10 – Leonardo da Vinci Museum

10 – Leonardo da Vinci Museum, exhibits his universal genius through interactive machines, multimedia videos and his most important paintings.

Leonardo di ser Piero da Vinci (b. 15th April 1452 – d. 2nd May 1519), was an Italian polymath of the High Renaissance; who was active as a painter, draughtsman, engineer, scientist, theorist, sculptor and architect.

The Museum, is an integral part of the monumental complex of San Rocco, housed in the building of the Scoletta, in front of the Scuola Grande di San Rocco; next to the monumental Basilica of Santa Maria Gloriosa dei Frari.



Leonardo da Vinci Museum - Venice.Leonardo da Vinci Museum - Venice.









  • Full size digital recreations of his famous paintings
  • Copies of his inventions.
  • Cost: €8,00 (adults), €5,00 (reduced)
  • Suggested duration: 1 hour
  • Vaporetto stop: San Toma

Experience da Vinci’s most famous works up close and personal; as you have never seen before! Using interactive videos, infographics and hands-on laboratories; you’ll be able to see how his models and machines work first-hand.

Although the Leonardo da Vinci Museum may be small, it’s still an excellent homage to one of Italy’s finest intellectuals. No need to visit the Louvre in Paris; you can look at a copy of the Mona Lisa in Venice!


10 – Leonardo da Vinci Museum – BIOGRAPHY

Leonardo di ser Piero da Vinci (b. 15th April 1452 – d. 2nd May 1519), was an Italian polymath of the High Renaissance who was active as a painter, draughtsman, engineer, scientist, theorist, sculptor and architect.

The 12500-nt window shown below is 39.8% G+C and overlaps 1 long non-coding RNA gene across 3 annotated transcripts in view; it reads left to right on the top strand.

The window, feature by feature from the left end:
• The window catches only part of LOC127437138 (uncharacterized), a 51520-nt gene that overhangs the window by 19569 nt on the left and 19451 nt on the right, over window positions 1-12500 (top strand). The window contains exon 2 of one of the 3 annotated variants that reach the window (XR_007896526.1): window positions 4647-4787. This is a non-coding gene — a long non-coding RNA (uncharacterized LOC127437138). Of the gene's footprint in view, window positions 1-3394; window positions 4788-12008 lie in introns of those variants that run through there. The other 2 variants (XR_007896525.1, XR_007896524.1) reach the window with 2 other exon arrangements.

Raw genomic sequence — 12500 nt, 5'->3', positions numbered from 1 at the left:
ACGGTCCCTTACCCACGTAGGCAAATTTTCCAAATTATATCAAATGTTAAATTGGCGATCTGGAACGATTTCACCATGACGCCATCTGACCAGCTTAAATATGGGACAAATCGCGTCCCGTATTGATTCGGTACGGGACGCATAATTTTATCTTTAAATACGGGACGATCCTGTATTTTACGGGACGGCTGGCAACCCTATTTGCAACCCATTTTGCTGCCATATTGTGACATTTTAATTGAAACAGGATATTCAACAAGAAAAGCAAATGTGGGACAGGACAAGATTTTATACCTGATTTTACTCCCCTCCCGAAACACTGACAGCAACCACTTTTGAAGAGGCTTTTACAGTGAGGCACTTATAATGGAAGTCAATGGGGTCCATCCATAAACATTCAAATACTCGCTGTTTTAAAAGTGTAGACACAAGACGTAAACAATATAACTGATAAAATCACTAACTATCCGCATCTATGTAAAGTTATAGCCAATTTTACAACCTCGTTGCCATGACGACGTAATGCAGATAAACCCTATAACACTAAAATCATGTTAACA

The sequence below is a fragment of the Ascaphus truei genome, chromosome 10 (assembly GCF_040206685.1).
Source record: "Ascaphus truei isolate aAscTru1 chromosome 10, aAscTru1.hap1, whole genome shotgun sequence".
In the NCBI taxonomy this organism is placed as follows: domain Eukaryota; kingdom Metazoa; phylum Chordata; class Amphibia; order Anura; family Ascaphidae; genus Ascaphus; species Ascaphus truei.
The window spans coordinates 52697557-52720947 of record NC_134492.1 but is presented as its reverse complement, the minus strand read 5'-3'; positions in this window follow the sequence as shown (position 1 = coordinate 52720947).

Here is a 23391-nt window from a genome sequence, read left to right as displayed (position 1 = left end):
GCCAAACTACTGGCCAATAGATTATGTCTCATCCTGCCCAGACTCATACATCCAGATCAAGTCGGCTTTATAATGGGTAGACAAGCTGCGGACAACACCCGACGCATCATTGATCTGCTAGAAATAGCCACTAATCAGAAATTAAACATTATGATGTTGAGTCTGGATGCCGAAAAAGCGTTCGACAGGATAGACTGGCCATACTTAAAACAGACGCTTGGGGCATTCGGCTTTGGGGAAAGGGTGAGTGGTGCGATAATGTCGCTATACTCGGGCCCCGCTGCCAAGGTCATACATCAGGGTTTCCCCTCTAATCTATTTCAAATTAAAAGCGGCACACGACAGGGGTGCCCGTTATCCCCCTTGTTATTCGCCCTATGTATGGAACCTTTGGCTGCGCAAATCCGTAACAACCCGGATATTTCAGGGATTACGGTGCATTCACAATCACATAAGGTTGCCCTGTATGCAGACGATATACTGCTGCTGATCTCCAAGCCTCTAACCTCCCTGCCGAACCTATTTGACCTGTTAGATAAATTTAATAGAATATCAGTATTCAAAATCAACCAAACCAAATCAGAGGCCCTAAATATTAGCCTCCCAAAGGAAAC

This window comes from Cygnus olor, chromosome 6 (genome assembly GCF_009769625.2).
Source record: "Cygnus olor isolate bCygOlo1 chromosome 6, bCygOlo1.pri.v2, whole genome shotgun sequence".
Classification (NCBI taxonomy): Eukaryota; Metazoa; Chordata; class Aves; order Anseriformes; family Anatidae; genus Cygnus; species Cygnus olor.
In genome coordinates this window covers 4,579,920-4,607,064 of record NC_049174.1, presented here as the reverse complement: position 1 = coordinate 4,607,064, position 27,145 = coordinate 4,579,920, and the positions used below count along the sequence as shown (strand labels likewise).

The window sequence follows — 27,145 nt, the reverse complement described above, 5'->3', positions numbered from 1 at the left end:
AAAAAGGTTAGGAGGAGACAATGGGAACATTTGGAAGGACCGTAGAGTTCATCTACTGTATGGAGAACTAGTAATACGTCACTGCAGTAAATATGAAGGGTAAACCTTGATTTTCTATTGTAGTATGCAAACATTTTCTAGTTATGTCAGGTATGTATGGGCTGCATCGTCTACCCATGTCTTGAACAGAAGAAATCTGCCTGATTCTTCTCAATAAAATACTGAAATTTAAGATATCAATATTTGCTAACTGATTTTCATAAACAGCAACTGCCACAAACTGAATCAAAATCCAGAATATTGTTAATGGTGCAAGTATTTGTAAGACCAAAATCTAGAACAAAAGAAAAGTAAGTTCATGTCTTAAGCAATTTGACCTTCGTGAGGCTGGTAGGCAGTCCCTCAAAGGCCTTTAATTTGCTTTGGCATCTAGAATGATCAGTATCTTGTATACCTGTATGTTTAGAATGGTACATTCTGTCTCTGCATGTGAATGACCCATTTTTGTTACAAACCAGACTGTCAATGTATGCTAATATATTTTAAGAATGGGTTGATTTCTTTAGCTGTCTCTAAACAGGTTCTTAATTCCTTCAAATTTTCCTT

While his fame initially rested on his achievements as a painter, he also became known for his notebooks, in which he made drawings and notes on a variety of subjects; including anatomy, astronomy, botany, cartography, painting and paleontology.


Leonardo’s genius, epitomised the Renaissance humanist ideal and his collective works, compose a contribution to later generations of artists; matched only by that of his younger contemporary, Michelangelo.

Born out of wedlock, to a successful notary and a lower-class woman in, or near the town of Vinci; he was educated in Florence, by the Italian painter and sculptor Andrea del Verrocchio. He began his career in the city, but then spent much time in the service of Ludovico Sforza in Milan.

Later, he worked in Florence and Milan again, as well as briefly in Rome; all while attracting a large following of imitators and students. Upon the invitation of Francis I, he spent his last three years in France; where he died in 1519. Since his death, there has not been a time where his achievements, diverse interests, personal life and empirical thinking, have failed to incite interest and admiration; making his name arise frequently in our in culture.


Leonardo is among the greatest painters in the history of art and is often credited as the founder of the High Renaissance. Despite having many lost works and having less than 25 attributed major works (including numerous unfinished works); he created some of the most influential paintings in Western art.